• brunosonio

    Not sure about Penofin up here in the wet PNW. We've used it on a fence and my sister used it on her deck. Both turned dark and grew mildew very quickly, within a season. Basically, in our climate with standing water most of the year and now with baking sun in the summer, it's nearly impossible to not have to treat and restain a wood deck every year. I've given up and given in to that. Semi-transparent is no better at lasting than clear oil finishes. What's also hard for us is that you have to wait to nearly the end of summer....Aug on....to clean and restain a deck, because the early spring/summer are just too wet and cool. So I've learned to stain for the winter to make it look good in the fall/winter LOL. Ironically, the Trek type decks are not that much less maintenance up here, and look pretty dirty and ragged after a few years.

  • Yo Name

    Im located in the PNW and love the Penofin just a suggestion.

  • 1818 Federal (7bEC)

    I am so RELIEVED I am not alone with shopping for exterior stain. Between 4 ft pickets and 7 ft privacy, I've got 350 linear feet (about 3500sf) of fence. My goals are longevity/durability, meaning I don't want to reapply in 2 years (powerwashing + staining + product is costing over $2k). I prefer it wear gray than to peel.

    In case this helps anyone, here's what I've gathered from research:

    1) READYSEAL - semi transparent oil; beloved by contractors! (bc it fades in 2 yrs). Now at Lowes/HD.

    2) DEFY, TWP, ARMSTRONG - all 3 have good online reviews (haven't found at Lowes/HD).

    3) BEHR SOLID STAIN - Oil/latex blend. Filming, not penetrating. And Behr's response on peel is benignly noncommittal.

    4) THOMPSON WATERSEAL SEMI TRANSP - limited UV, bust supposedly waterproofs even after it fades.

    5) OLYMPIC - has 4, 6, and 10 year products. Reviews indicate failures.

    6) CABOT - has a semi solid!

    I'm beginning to think COMPOSITE FENCES have improved such that they're the best value for time/money. #ItsJustAFence

  • k_quan


    I have multi-tiered cedar deck thats probably about 12 years old, in the Pacific Northwest . Ive only been in the house a few years. The largest section of deck had previously been srained, but a smaller 150 sf section hadn't been, but was in need of something. So I did weeks and weeks of research until I was thoroughly confused. I read up a lot before doing anything, in hopes of avoiding mistakes.

    After being stressed out at the lack of a clear answer, I thought I'd go with Behr semi-transparent stain and sealer. Why??? Yes I read all kinds of reviews, but I had noticed a neighbours fence that didn't look too bad after 2 or 3 years, and found out he had used this same product. So I thought I'd give it a go. (In hind sight, there's a big difference between vertical surfaces like fences, and horizontal surfaces like decks!)

    I read up on how to best prepared. Used the Behr all in one wood cleaner (which was a pain to rinse off), a stiff scrub brush and lots of elbow grease. Rinsed and rinsed again. I didn't power wash to avoid damaging the deck. It looked really good after it was cleaned up! I let it dry for 2 weeks. (Yes, 2 weeks of no rain in the PCW!) Then I sanded it , but not too fine. Brushed off all the dust thoroughly. Then I followed the directions for the Behr stain and sealer. A helper applying it and me back brushing to even it out and not allow for puddling. Didnt apply it in the hot sun, as directed. After letting it all dry, it looked great! This was late September. Nervously, I would check it every morning for weeks, hoping it would be good and thinking that only people with bad experiences had posted poor reviews.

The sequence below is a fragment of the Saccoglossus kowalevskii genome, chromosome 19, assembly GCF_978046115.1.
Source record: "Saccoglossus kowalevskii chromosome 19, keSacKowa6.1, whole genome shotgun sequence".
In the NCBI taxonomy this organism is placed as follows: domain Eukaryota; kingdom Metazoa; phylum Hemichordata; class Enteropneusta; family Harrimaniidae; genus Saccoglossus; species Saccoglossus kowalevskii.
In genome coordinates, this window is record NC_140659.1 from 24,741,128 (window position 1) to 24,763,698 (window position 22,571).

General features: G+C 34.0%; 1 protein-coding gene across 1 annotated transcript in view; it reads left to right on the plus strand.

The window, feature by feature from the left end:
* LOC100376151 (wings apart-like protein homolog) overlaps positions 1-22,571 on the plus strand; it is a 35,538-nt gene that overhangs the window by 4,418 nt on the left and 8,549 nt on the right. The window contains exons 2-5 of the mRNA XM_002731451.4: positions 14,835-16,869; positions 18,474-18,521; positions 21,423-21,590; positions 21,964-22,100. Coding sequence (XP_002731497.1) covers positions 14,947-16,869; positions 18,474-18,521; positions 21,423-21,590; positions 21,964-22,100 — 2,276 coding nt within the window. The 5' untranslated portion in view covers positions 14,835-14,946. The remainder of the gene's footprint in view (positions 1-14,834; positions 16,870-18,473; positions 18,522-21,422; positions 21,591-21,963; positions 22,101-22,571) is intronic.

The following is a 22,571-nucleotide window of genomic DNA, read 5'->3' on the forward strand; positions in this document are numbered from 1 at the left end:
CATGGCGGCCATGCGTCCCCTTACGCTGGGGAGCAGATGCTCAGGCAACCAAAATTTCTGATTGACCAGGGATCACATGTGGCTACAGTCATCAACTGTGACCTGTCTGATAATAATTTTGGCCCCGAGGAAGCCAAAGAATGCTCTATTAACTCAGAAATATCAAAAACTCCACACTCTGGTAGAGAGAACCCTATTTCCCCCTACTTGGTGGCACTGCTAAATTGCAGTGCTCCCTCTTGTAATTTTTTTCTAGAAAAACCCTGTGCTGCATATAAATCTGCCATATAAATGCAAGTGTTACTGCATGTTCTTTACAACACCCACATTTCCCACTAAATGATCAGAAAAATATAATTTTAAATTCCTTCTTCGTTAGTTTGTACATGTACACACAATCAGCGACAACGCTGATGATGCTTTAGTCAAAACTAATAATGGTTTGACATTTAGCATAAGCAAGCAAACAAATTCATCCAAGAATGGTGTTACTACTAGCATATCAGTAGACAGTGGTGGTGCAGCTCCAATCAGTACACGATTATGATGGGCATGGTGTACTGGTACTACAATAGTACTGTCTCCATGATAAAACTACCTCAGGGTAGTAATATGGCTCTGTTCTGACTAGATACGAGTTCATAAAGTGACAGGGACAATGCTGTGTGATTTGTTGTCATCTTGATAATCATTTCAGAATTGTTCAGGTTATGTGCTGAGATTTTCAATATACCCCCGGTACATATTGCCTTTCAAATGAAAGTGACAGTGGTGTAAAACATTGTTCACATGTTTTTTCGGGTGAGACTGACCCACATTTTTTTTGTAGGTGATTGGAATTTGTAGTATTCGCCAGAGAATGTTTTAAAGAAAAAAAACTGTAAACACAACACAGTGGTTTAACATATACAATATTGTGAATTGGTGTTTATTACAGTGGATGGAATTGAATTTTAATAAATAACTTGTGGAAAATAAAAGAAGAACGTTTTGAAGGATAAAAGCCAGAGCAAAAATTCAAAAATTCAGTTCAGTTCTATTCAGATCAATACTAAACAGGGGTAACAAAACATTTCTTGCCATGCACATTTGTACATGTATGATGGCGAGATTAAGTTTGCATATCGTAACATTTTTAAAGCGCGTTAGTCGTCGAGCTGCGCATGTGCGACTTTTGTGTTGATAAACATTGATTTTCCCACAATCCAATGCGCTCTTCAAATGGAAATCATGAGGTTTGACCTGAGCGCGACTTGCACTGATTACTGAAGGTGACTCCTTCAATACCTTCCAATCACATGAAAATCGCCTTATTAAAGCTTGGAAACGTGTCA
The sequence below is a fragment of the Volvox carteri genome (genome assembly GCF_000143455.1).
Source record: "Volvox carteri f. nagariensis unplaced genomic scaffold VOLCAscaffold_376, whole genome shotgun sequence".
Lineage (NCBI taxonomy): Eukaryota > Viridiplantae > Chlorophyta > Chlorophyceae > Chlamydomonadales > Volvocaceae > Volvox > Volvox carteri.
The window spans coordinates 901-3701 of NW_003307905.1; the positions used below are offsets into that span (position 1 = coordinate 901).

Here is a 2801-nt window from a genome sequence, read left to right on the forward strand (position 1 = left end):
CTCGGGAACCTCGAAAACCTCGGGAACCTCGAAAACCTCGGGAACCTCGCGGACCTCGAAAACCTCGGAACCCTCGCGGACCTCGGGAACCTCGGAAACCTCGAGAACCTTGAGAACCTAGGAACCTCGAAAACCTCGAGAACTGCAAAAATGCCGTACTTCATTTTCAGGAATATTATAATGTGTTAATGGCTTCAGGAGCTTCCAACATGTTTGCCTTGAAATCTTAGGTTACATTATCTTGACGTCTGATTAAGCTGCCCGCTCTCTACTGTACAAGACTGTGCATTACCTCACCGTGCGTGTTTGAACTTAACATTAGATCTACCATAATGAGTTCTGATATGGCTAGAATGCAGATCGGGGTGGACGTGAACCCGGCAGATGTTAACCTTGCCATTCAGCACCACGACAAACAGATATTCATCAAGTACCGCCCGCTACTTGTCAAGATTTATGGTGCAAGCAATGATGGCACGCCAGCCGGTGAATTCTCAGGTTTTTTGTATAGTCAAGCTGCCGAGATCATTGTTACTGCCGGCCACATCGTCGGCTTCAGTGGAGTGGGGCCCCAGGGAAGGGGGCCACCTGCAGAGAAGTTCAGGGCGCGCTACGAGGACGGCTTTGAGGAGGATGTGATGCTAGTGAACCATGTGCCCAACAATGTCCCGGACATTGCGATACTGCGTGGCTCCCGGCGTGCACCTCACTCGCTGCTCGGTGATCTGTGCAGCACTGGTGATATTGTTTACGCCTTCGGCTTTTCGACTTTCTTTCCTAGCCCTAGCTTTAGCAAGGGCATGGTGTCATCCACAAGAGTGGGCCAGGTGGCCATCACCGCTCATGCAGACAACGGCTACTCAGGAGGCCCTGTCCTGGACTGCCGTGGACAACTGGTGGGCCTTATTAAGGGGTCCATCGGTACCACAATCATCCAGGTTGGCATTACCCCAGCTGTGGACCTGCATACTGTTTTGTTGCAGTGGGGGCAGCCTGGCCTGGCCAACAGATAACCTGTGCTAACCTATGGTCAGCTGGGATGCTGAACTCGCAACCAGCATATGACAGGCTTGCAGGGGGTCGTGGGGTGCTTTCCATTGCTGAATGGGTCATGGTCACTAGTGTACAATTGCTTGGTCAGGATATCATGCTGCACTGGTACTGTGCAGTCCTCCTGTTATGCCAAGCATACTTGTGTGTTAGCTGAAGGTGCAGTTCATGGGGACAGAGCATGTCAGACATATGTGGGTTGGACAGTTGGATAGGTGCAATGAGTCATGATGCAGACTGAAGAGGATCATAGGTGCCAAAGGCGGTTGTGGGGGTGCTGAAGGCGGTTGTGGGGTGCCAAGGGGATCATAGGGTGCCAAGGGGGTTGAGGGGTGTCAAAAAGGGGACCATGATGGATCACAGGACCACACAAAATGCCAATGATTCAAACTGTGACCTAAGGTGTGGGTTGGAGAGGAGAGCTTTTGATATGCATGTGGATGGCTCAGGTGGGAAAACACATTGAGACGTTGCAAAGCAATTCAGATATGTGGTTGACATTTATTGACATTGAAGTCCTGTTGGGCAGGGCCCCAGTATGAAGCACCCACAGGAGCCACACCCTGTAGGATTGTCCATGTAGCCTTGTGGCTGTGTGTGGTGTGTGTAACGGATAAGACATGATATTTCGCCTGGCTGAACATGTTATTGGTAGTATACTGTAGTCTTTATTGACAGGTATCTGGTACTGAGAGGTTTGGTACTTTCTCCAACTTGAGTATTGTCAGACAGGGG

After a few months and several rains, things were still holding up. Winter came, and still ok. But in January, that's when I started noticing some peeling. Yes, only FOUR MONTHS after original application. Then I got the bad feeling i was now part of "the club". I've had more and more peeling. It's as if the "stain" was nothing but a very thin coating the deck and it was starting to peel away. All over.

    They guarantee their "most advanced formula" for 6 years on decks? It didn't last 6 months. What a horrible joke.

    All those hours and hours of research. Hours and hours of work and prep. Hours from my children and family. Hours and hours of stress.

    I took every precaution. I followed every direction. I find it extremely irresponsible for a compay to sell a product like this THAT SIMPLY DOESN'T WORK as advertised. It's reprehensible. And so what if they offer 100% money back guarantee?!? The money I get back on a couple gallons doesn't pay for all the time out of my life.

    This is NOT a stain. It is a film or coating only. And a weak one at that. By now I can only guess that after numerous complaints, Behr knows this but continues to sell this product. Unconscionable.

    IF MY STORY CAN SAVE A FEW PEOPLE FROM WASTING THEIR TIME...at least it can feel like a small consolation for me after the time taken from my family and children in going through this frustration.

    Now I don't know what the hell I'm going to do about this deck this year. These photos were from a month ago. It's worse now.

  • CarrieHund

    Honestly, after reading this whole thread, I am kind of tempted to just replace my deck boards with composite or pvc decking....

  • Larry Symms

    @CarrieHund, I'm with you. In progress on an addition and really annoyed with myself for cheaping out with PT pine. My plan is to let it weather and then use twp 1500.